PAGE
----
An early heatwave across parts of Queensland has brought concerns that workers across the state need to prepare for a long hot summer. Media reports on the recent death of a Belgian backpacker working on a watermelon farm in North Queensland suggest the incident could be linked to heat stress, although Workplace Health and Safety Queensland’s (WHSQ) investigation is ongoing.
In the last five years, there have been over 200 reported incidents of heat stress, 22 of which resulted in serious injury or death. The risk from heat stress comes from a combination of factors, not just temperature. These may include working in the sun, humidity, reflected heat, strenuous work and low air movement. Heat from machinery, inappropriate clothing and general worker health, as well as alcohol and caffeine consumption, can also have adverse impacts.
WHSQ has an online tool to assist in identifying and assessing the risk of heat stress, with control measures needing to be implemented when the risk of a heat related illness is assessed as high. Use the Heat Stress (Basic) Calculator to help identify and assess the risk factors. The risk rating result can be used to determine strategies to control the risk of heat-related illness.
Be aware of heat-related illness and how to prevent it
All workers need to be made aware of heat-related illness and understand tactics to prevent it such as:
- working at a comfortable pace and take regular rest breaks
- being aware of your how your body feels and responds to working in hot conditions. If you feel unwell, remember to stop work and move into cooler conditions immediately
- drinking frequently—water is the best choice to rehydrate
- planning ahead and accounting for hot conditions.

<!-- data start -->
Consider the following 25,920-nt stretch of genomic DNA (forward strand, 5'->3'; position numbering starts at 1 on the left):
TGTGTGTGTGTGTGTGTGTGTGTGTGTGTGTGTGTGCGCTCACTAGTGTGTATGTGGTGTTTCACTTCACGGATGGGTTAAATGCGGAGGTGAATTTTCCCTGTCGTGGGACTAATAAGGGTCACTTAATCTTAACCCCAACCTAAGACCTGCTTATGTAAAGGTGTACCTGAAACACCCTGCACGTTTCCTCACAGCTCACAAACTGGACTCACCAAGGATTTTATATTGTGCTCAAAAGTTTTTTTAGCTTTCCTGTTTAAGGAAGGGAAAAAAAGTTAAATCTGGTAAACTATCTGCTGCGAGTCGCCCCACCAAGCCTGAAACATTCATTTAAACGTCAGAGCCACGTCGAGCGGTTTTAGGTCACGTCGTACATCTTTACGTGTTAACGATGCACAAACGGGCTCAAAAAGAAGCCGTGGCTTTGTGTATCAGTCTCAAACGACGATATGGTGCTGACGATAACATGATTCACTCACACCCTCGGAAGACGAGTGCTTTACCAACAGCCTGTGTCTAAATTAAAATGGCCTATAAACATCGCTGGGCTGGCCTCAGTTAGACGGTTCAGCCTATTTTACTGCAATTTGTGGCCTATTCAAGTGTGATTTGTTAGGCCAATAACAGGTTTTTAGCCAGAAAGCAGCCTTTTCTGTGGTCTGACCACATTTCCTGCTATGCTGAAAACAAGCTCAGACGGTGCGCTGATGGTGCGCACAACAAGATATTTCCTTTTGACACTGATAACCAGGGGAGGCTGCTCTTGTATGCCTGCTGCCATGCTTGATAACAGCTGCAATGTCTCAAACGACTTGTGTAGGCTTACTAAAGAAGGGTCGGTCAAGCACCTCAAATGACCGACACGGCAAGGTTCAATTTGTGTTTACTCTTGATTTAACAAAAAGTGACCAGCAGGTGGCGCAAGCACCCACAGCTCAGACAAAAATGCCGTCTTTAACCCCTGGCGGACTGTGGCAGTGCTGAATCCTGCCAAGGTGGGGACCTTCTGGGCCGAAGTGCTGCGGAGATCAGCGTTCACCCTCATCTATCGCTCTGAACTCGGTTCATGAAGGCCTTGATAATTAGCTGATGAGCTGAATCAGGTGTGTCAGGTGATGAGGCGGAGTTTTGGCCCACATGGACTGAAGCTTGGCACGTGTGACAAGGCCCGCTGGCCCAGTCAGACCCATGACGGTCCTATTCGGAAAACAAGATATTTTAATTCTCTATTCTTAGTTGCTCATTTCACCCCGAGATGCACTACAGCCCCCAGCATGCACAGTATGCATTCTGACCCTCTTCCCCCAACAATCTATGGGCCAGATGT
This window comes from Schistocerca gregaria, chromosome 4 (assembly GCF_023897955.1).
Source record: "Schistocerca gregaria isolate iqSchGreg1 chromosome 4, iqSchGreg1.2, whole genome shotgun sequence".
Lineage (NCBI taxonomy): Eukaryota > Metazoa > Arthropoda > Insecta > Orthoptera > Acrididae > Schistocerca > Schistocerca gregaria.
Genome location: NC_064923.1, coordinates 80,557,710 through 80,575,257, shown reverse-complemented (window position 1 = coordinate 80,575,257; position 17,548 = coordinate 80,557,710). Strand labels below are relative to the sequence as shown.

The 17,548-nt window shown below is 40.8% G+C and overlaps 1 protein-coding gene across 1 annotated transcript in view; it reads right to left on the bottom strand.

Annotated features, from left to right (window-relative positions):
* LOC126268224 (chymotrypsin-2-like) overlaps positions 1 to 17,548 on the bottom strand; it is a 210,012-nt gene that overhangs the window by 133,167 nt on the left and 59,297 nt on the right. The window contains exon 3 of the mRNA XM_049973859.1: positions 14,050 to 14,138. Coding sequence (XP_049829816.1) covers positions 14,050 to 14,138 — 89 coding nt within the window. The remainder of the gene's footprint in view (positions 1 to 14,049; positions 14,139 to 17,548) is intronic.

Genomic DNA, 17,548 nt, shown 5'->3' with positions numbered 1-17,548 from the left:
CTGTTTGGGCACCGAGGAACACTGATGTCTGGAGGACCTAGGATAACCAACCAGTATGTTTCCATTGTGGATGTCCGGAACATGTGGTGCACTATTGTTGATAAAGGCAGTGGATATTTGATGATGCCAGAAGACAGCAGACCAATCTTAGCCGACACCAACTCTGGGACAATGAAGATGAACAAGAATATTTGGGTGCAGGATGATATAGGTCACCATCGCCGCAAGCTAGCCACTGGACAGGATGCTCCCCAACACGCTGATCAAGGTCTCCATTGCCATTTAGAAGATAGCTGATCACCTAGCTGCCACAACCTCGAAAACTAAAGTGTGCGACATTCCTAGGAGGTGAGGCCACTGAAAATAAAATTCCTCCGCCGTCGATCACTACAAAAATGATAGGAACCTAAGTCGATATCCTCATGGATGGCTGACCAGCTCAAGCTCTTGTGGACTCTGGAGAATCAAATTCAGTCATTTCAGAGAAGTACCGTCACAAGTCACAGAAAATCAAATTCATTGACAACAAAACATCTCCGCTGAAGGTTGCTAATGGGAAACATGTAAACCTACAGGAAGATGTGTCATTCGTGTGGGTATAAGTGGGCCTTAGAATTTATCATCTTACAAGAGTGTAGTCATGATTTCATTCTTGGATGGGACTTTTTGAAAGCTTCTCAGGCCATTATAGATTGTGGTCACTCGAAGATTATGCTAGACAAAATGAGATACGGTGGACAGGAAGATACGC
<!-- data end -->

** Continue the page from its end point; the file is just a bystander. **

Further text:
What to do in an emergency
Make sure that you have emergency plans that outline what to do when a worker may be suffering from a heat-related illness. Remove workers who may feel weak or faint from the heat, whether outdoors in the sun or inside in hot conditions. Generally, with rest, being in a cool environment and drinking water, recovery is rapid, however, the worker should not return immediately to the hot situation. In more serious cases, you may need to assist the affected person by:
- physically removing the worker from the heat and lying them down in the shade
- cooling by sponging the skin with water and fanning
- encouraging to drink cooled but not cold water
- raising the legs if the victim is dizzy.
If recovery is not evident, medical aid should be sought quickly. During this time, cooling must be maintained as a continued high body temperature may result in heatstroke, which can be fatal.
More information is available at: https://www.worksafe.qld.gov.au/injury-prevention-safety/hazardous-exposures/heat-stress/managing-exposure and https://www.worksafe.qld.gov.au/injury-prevention-safety/hazardous-exposures/heat-stress.
Article prepared with content from worksafe.qld.gov.au.